Rep. Frank Lucas, R-Okla., has introduced a bill to prevent funds that were set aside in the 2002 farm bill for conservation projects from being spent on other projects “by Washington bureaucrats.”
“USDA officials are trying to hijack the funding we worked so hard to include in the farm bill for conservation practices to protect the soil and make farmland more productive,” Lucas said in a release. “If we don't find a solution to this problem soon, in two months this money will be gone.”
Lucas' bill requires that funds set aside for conservation programs like EQIP (Environmental Quality Incentives Program) can only be spent on those programs.
The bill resulted from an ongoing debate among USDA officials and members of the House and Senate agriculture and appropriations committee over how to fund the technical assistance for certain conservation programs.
Technical assistance is provided by USDA field staff and conservation district employees, who help landowners plan and implement soil and water conservation practices.
Language in the 2002 farm bill addressed the funding for technical assistance, but since being signed into law, Lucas says, contradictory language on the issue has been passed in two appropriations bills, as a result of differing legal opinions from the General Accounting Office and the Department of Justice.
Now USDA officials are trying to use funding established in the 2002 farm bill designated for EQIP and other specific programs to spend on technical assistance for other conservation programs, such as the Wetlands Reserve Program.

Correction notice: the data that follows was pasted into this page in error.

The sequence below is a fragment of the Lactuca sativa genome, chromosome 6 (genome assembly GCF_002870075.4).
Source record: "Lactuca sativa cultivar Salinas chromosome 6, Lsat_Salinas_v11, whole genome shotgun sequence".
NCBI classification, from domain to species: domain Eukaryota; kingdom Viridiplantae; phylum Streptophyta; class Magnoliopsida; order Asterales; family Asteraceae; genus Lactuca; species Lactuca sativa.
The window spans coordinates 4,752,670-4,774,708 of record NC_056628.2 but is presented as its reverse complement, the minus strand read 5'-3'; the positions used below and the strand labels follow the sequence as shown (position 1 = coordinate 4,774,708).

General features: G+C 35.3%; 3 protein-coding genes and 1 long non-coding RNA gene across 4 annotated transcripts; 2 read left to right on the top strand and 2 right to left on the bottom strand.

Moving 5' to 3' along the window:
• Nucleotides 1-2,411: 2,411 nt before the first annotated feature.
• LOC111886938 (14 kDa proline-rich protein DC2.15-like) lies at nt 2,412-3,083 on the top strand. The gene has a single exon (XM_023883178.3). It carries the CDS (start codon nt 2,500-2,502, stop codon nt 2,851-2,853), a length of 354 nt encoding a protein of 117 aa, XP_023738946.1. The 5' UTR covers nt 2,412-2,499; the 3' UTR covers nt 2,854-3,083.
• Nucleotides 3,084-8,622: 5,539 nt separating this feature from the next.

“That flies in the face of the two years of work we did on the farm Bill,” Lucas said. “They're trying to use accounting games to pay for other projects, and the successful conservation practices we've finally gotten adequate funds for will lose out as a result.”
The 2002 farm bill provides $695 million for EQIP this year, but the administration has proposed spending $107 million of that funding for other programs.
During the debate on the 2002 farm bill, Lucas pushed the agriculture committee to fully fund EQIP, and introduced a bill to provide adequate funding for the program, which was previously funded at $174 million per year.
Under the EQIP program, producers pay for projects on their land to preserve soil or water and enhance wildlife, and the government provides matching funds to help pay for the projects. If EQIP is not fully funded, producers will be unable to take on conservation projects to preserve soil and water.
Lucas was successful in his efforts to provide additional EQIP funding, as the farm bill includes $9 billion for EQIP over the next 10 years. But now these funds are in jeopardy.
Along with EQIP, Lucas' bill also sets aside the farm bill funding for the Farmland Protection Program, which protects prime farm acreage threatened by urban development, and the Grassland Reserve Program, which protects natural or restored prairie and grasslands. Under the three programs, the administration has proposed using $150 million of this year's funding alone for other uses.
Lucas said the accounting stunt proves that securing agriculture funds for producers doesn't end when a bill is signed into law.
“I thought my toughest battles for this funding were behind me, after fighting to include funds in the final version of the Farm Bill to fully fund conservation programs, including $9 billion for EQIP,” Lucas said. “But those who write the regulations for these laws have proven once again that the devil is in the details.”
Lucas is chairman of the Agriculture Subcommittee on Conservation, Credit, Rural Development, and Research.